Several states are likely dramatically underestimating the effect of opioid-related deaths because of incomplete death certificate reporting, with Pennsylvania leading the pack, according to a new analysis by the University of Pittsburgh Graduate School of Public Health.
The study, published in Public Health Reports, found that potentially 70,000 opioid-related overdose deaths were not included in national opioid-related mortality estimates since 1999 because coroners and medical examiners did not specify the drug that contributed to the cause of death when completing the death certificates.
“Proper allocation of resources for the opioid epidemic depends on understanding the magnitude of the problem,” said lead author Dr. Jeanine M. Buchanich, research associate professor in Pitt Public Health’s department of biostatistics. “Incomplete death certificate reporting hampers the efforts of lawmakers, treatment specialists and public health officials. And the large differences we found between states in the completeness of opioid-related overdose mortality reporting makes it more difficult to identify geographic regions most at risk.”
In the U.S., cause of death codes are assigned by the National Center for Health Statistics (NCHS) using information reported by the coroner or medical examiner completing the death certificate. Drug-specific overdose deaths are identified by the contributory causes of death, which are categorized as “T codes” and are assigned based on the specific drugs recorded by the coroner or medical examiner completing the death certificate. A code of T50.9 means “other and unspecified drugs, medicaments and biological substances.”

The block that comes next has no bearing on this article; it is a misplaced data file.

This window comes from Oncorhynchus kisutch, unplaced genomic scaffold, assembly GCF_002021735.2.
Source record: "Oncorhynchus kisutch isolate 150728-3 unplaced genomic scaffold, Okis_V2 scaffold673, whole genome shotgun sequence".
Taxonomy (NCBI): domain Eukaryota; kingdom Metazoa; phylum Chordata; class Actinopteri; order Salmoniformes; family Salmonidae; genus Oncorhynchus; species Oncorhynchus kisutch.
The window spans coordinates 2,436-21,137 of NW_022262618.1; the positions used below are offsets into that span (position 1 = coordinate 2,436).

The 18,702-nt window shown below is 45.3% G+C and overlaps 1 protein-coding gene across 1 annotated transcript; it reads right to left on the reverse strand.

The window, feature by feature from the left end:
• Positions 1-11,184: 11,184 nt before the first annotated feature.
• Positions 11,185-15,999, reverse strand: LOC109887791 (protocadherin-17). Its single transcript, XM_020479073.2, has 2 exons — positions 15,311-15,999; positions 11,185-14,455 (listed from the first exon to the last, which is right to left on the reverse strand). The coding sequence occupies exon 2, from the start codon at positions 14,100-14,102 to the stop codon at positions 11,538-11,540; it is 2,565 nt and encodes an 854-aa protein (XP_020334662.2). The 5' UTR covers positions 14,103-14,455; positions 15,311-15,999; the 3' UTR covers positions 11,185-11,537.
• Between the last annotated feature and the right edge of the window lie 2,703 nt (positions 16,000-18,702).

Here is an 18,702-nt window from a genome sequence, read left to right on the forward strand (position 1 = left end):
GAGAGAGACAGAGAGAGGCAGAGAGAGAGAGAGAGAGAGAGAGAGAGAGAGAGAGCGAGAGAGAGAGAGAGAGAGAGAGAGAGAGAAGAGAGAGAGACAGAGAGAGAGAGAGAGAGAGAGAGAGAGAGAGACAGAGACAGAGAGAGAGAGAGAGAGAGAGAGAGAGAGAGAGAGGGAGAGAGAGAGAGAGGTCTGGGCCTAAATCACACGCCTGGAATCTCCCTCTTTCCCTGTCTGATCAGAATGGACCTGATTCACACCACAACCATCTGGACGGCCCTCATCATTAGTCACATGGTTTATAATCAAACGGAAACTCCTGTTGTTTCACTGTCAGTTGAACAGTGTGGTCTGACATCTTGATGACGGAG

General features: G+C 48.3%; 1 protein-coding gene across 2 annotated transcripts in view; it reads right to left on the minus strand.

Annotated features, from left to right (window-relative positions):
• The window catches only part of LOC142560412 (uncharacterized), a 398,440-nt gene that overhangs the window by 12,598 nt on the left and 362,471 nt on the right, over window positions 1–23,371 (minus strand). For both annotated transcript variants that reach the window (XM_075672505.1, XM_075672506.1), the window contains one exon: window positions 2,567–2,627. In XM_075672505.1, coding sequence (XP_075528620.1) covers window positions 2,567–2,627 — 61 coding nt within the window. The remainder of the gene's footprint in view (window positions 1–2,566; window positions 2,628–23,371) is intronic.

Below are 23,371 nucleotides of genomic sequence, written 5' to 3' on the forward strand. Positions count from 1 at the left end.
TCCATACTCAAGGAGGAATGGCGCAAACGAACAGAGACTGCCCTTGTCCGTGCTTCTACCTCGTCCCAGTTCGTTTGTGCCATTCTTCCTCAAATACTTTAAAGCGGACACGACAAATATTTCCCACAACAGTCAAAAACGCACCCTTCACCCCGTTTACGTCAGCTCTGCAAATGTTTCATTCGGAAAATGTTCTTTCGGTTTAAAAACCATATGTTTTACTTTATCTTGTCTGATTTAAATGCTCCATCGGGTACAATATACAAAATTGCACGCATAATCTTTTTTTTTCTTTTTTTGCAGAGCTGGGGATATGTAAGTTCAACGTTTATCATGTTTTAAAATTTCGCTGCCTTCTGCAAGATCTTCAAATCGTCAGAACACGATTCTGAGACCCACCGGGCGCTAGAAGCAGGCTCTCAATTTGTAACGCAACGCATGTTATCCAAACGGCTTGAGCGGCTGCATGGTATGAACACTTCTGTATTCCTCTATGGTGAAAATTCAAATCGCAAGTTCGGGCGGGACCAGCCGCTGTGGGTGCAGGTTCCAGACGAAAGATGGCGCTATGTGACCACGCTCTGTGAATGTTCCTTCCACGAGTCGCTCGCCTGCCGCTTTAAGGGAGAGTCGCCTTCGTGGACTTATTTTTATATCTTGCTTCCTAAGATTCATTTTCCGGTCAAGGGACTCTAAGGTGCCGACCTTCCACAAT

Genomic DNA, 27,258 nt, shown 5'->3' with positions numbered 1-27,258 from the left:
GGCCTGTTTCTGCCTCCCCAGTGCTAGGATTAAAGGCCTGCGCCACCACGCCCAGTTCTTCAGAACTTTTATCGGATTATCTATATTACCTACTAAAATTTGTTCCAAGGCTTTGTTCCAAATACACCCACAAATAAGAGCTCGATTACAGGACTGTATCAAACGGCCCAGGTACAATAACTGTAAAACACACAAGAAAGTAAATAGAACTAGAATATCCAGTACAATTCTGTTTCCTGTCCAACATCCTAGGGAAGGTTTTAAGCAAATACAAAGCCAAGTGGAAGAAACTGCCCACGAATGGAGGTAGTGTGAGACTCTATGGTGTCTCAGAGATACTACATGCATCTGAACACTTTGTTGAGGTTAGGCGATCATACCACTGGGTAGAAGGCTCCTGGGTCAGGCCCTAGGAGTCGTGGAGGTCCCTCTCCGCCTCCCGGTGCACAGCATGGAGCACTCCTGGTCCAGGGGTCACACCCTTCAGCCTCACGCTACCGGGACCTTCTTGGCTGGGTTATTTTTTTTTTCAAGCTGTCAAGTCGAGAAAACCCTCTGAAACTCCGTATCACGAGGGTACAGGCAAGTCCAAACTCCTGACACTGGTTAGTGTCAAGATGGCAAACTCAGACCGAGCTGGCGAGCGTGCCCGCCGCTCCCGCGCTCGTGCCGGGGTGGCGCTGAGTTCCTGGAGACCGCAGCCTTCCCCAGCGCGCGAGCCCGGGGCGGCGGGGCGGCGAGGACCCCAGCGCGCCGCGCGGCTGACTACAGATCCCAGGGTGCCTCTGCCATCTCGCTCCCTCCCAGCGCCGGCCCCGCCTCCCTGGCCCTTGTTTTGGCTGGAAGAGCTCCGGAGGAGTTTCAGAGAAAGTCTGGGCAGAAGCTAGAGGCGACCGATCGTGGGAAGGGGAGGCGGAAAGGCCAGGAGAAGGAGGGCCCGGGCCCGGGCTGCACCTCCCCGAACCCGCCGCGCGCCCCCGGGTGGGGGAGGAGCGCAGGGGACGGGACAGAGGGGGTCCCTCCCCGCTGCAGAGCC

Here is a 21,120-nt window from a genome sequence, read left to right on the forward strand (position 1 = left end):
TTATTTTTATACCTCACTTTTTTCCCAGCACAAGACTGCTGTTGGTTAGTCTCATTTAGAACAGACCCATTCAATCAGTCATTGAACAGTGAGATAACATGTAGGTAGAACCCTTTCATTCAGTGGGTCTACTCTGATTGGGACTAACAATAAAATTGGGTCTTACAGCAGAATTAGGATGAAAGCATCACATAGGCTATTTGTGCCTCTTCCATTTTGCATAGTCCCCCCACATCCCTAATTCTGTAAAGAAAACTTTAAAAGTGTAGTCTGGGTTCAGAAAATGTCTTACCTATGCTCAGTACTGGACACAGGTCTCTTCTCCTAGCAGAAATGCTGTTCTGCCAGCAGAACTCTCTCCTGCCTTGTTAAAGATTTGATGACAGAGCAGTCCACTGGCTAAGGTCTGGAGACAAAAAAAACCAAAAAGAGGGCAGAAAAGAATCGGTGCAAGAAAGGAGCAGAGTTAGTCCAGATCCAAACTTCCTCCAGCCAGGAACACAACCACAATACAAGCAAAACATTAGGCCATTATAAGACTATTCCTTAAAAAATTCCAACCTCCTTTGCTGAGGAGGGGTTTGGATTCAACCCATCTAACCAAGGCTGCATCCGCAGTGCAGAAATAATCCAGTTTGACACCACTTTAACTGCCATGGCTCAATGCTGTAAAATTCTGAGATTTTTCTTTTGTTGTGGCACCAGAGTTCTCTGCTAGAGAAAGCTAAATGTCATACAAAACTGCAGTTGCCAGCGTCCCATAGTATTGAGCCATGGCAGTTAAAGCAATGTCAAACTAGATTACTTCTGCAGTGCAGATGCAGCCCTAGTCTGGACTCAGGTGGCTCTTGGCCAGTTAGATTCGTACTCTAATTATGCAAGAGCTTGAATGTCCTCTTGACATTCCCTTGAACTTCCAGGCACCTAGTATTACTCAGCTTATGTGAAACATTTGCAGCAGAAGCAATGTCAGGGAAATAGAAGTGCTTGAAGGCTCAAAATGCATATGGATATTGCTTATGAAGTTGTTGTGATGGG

Dr. Buchanich and her team extracted death data by state for 1999 through 2015 from the NCHS’s Mortality Multiple Cause Micro-data Files. They grouped overdose deaths into opioid-related, non-opioid-related and unspecified codes, and calculated the change in percentage of overdose deaths that fell into each category from 1999 to 2015 by state. This allowed the researchers to extrapolate how many of the unspecified overdose deaths were likely opioid-related.
In those 17 years, opioid-related overdose deaths rose 401 percent, non-opioid-related overdose deaths rose 150 percent and unspecified overdose deaths rose 220 percent. In five states – Alabama, Indiana, Louisiana, Mississippi and Pennsylvania – more than 35 percent of the overdose deaths were coded as unspecified.
The variability among states not reporting specific drugs during this time period was tremendous – ranging from a few dozen unspecified overdose deaths to thousands. States with a decentralized county coroner system or with a hybrid system that involved county coroners and state medical examiners, were likely to have a higher proportion of overdose deaths with unspecified drug codes.
Dr. Donald S. Burke, dean of Pitt Public Health, was senior author on this research. Co-authors are Dr. Lauran C. Balmert, who was at Pitt at the time of the research and is now an assistant professor at Northwestern University, and Dr. Karl E. Williams, chief medical examiner of Allegheny County.